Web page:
Metabolism of Vinyl Halides: In Vitro Studies on Roles of Potential Activated Metabolites

  • F. Peter Guengerich
Part of the Advances in Experimental Medicine and Biology book series (AEMB)


Vinyl chloride (VC) has been shown to be toxic and carcinogenic in animals and humans (Maltoni and Lefemine, 1974). Vinyl bromide (VBr) also appears to be hepatotoxic and carcinogenic (Conolly et al., 1978). Barbin et al. (1975) indicated that both VC and VBr can be activated to reactive electrophiles by liver microsomal systems fortified with NADPH. A number of other studies strongly suggest that mixed-function oxidation of vinyl halides is responsible for the mutagenesis and irreversible binding of metabolites that is observed with these compounds (Bartsch and Montesano, 1975; Bolt et al., 1975; Hefner et al., 1975; Henschler and Bonse, 1977; Guengerich and Watanabe, 1979). A commonly suggested reactive metabolite is a 2-haloethylene oxide. However, such compounds rearrange to 2-haloacetaldehydes, which also react with potential nucleophilic targets. In the studies presented here, we examined the ability of highly purified enzymes to specifically destroy these postulated reactive intermediates in situ in microsomal incubation systems, utilizing irreversible binding of vinyl halide labels to protein and DNA as indices of activation.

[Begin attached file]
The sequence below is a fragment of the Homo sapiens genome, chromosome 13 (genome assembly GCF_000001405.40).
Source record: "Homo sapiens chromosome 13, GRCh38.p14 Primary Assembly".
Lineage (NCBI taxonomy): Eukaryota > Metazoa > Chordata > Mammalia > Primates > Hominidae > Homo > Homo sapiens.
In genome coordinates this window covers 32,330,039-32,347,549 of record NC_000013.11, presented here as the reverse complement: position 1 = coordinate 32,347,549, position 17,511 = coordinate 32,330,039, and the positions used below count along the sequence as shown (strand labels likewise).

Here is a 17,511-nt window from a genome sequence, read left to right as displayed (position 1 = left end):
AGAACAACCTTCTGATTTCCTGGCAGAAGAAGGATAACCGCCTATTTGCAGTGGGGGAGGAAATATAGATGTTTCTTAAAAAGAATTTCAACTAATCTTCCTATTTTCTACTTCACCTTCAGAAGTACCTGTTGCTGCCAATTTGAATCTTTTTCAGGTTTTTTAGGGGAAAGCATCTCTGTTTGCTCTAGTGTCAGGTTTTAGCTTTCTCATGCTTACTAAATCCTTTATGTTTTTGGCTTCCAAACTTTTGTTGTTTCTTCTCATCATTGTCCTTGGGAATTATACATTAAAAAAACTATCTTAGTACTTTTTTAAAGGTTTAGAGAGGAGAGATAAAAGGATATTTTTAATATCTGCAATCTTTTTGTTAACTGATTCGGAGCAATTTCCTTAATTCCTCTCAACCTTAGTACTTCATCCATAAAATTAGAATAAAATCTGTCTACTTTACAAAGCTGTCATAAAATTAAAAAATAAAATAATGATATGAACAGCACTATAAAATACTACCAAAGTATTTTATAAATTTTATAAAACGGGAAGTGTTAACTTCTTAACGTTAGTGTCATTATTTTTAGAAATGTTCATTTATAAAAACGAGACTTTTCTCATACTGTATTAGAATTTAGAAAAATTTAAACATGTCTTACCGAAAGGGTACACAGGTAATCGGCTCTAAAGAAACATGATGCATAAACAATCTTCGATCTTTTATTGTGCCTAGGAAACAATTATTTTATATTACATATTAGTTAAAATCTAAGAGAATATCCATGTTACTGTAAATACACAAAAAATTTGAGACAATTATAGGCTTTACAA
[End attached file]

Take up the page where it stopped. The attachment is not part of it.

Alcohol Dehydrogenase Vinyl Chloride Epoxide Hydrolase Irreversible Binding Vinyl Chloride Monomer 
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Copyright information

© Springer Science+Business Media New York 1982

Authors and Affiliations

  • F. Peter Guengerich
    • 1
  1. 1.Department of Biochemistry and Center in Environmental ToxicologyVanderbilt UniversityNashvilleUSA

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